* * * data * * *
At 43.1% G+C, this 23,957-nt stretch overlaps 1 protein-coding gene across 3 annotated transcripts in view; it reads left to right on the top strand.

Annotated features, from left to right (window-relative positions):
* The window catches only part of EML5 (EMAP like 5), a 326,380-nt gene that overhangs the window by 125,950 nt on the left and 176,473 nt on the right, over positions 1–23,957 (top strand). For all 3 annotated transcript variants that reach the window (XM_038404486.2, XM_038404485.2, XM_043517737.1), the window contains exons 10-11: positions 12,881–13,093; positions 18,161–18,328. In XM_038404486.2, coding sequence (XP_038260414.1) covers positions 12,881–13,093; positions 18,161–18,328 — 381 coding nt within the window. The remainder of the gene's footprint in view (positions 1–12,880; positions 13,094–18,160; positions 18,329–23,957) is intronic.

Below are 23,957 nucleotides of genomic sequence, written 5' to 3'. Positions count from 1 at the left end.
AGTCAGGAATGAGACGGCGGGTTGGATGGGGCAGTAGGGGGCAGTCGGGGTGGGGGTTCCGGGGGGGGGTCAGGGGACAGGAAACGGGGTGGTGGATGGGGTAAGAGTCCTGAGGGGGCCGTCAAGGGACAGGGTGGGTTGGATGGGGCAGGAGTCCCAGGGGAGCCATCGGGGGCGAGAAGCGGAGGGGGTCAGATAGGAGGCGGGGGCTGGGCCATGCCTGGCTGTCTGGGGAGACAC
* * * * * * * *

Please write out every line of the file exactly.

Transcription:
At 43.1% G+C, this 23,957-nt stretch overlaps 1 protein-coding gene across 3 annotated transcripts in view; it reads left to right on the top strand.

Annotated features, from left to right (window-relative positions):
* The window catches only part of EML5 (EMAP like 5), a 326,380-nt gene that overhangs the window by 125,950 nt on the left and 176,473 nt on the right, over positions 1–23,957 (top strand). For all 3 annotated transcript variants that reach the window (XM_038404486.2, XM_038404485.2, XM_043517737.1), the window contains exons 10-11: positions 12,881–13,093; positions 18,161–18,328. In XM_038404486.2, coding sequence (XP_038260414.1) covers positions 12,881–13,093; positions 18,161–18,328 — 381 coding nt within the window. The remainder of the gene's footprint in view (positions 1–12,880; positions 13,094–18,160; positions 18,329–23,957) is intronic.

Below are 23,957 nucleotides of genomic sequence, written 5' to 3'. Positions count from 1 at the left end.
AGTCAGGAATGAGACGGCGGGTTGGATGGGGCAGTAGGGGGCAGTCGGGGTGGGGGTTCCGGGGGGGGGTCAGGGGACAGGAAACGGGGTGGTGGATGGGGTAAGAGTCCTGAGGGGGCCGTCAAGGGACAGGGTGGGTTGGATGGGGCAGGAGTCCCAGGGGAGCCATCGGGGGCGAGAAGCGGAGGGGGTCAGATAGGAGGCGGGGGCTGGGCCATGCCTGGCTGTCTGGGGAGACAC